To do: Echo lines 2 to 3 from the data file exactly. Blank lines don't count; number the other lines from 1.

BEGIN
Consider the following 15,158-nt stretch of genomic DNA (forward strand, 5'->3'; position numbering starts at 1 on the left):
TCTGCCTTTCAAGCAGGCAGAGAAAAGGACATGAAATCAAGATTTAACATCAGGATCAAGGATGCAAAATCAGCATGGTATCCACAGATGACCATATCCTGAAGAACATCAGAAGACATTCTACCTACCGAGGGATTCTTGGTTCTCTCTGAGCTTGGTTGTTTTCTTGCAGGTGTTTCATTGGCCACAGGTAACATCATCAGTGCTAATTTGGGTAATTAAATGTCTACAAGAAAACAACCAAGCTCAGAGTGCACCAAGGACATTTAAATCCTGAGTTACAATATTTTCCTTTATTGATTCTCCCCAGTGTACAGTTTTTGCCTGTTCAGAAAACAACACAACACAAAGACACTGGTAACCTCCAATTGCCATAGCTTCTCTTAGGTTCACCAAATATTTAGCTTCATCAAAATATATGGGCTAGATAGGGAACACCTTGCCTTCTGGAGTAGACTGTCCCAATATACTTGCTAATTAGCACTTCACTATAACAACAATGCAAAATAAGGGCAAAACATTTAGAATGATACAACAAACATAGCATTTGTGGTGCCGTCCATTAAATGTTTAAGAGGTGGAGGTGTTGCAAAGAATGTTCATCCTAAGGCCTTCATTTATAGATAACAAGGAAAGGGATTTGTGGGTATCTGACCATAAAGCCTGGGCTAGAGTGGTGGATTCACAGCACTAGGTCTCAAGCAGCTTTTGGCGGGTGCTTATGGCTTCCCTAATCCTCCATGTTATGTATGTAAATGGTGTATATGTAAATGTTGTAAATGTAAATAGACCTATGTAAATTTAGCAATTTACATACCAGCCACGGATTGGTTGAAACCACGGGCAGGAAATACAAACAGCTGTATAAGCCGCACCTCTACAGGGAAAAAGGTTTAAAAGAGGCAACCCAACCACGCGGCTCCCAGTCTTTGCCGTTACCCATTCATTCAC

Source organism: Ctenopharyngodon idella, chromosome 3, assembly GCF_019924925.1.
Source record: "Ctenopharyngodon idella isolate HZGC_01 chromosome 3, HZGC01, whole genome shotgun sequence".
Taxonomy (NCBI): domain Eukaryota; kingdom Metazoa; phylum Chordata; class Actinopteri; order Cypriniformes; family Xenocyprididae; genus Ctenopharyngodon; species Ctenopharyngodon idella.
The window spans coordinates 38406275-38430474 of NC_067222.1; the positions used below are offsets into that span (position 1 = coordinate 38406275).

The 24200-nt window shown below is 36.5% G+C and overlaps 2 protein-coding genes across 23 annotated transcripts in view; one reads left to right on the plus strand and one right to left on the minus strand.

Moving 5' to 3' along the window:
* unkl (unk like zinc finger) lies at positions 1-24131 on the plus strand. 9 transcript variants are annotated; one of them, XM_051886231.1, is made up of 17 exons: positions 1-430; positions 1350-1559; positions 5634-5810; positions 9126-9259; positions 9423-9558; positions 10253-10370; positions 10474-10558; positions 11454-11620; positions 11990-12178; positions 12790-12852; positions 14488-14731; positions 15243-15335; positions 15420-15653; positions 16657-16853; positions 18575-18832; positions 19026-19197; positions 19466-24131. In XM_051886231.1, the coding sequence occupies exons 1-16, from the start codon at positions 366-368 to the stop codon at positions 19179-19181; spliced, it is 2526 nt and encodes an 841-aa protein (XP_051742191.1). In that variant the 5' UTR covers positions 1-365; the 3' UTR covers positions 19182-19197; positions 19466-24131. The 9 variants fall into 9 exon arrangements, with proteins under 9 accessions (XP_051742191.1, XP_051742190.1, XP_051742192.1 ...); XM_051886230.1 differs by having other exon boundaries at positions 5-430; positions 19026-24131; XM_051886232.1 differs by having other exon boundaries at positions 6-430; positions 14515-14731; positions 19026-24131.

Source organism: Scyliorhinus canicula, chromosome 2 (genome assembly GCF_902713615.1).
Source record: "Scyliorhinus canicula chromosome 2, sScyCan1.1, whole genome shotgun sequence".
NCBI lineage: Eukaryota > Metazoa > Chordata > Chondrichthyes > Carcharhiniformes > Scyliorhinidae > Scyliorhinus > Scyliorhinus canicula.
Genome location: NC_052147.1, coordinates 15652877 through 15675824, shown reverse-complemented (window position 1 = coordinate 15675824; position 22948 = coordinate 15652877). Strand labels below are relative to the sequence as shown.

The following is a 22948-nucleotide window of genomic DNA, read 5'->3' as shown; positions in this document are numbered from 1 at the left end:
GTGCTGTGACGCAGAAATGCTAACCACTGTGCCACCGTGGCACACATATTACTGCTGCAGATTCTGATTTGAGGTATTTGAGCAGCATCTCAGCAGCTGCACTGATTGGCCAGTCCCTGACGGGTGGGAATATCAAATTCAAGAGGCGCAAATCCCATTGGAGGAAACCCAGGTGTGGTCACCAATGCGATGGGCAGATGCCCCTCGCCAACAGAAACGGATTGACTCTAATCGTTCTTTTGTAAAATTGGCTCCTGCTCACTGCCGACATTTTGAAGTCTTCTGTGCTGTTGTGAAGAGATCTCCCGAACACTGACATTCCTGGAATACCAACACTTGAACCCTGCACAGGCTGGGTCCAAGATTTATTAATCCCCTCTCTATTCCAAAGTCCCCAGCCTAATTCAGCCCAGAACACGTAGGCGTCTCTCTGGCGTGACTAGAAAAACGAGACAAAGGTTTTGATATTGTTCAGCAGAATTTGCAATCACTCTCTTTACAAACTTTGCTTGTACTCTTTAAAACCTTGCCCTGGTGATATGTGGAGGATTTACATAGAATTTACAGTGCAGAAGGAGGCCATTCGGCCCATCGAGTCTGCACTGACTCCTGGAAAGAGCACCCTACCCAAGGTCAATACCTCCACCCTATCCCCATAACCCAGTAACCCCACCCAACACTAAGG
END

TCTGCCTTTCAAGCAGGCAGAGAAAAGGACATGAAATCAAGATTTAACATCAGGATCAAGGATGCAAAATCAGCATGGTATCCACAGATGACCATATCCTGAAGAACATCAGAAGACATTCTACCTACCGAGGGATTCTTGGTTCTCTCTGAGCTTGGTTGTTTTCTTGCAGGTGTTTCATTGGCCACAGGTAACATCATCAGTGCTAATTTGGGTAATTAAATGTCTACAAGAAAACAACCAAGCTCAGAGTGCACCAAGGACATTTAAATCCTGAGTTACAATATTTTCCTTTATTGATTCTCCCCAGTGTACAGTTTTTGCCTGTTCAGAAAACAACACAACACAAAGACACTGGTAACCTCCAATTGCCATAGCTTCTCTTAGGTTCACCAAATATTTAGCTTCATCAAAATATATGGGCTAGATAGGGAACACCTTGCCTTCTGGAGTAGACTGTCCCAATATACTTGCTAATTAGCACTTCACTATAACAACAATGCAAAATAAGGGCAAAACATTTAGAATGATACAACAAACATAGCATTTGTGGTGCCGTCCATTAAATGTTTAAGAGGTGGAGGTGTTGCAAAGAATGTTCATCCTAAGGCCTTCATTTATAGATAACAAGGAAAGGGATTTGTGGGTATCTGACCATAAAGCCTGGGCTAGAGTGGTGGATTCACAGCACTAGGTCTCAAGCAGCTTTTGGCGGGTGCTTATGGCTTCCCTAATCCTCCATGTTATGTATGTAAATGGTGTATATGTAAATGTTGTAAATGTAAATAGACCTATGTAAATTTAGCAATTTACATACCAGCCACGGATTGGTTGAAACCACGGGCAGGAAATACAAACAGCTGTATAAGCCGCACCTCTACAGGGAAAAAGGTTTAAAAGAGGCAACCCAACCACGCGGCTCCCAGTCTTTGCCGTTACCCATTCATTCAC

Source organism: Ctenopharyngodon idella, chromosome 3, assembly GCF_019924925.1.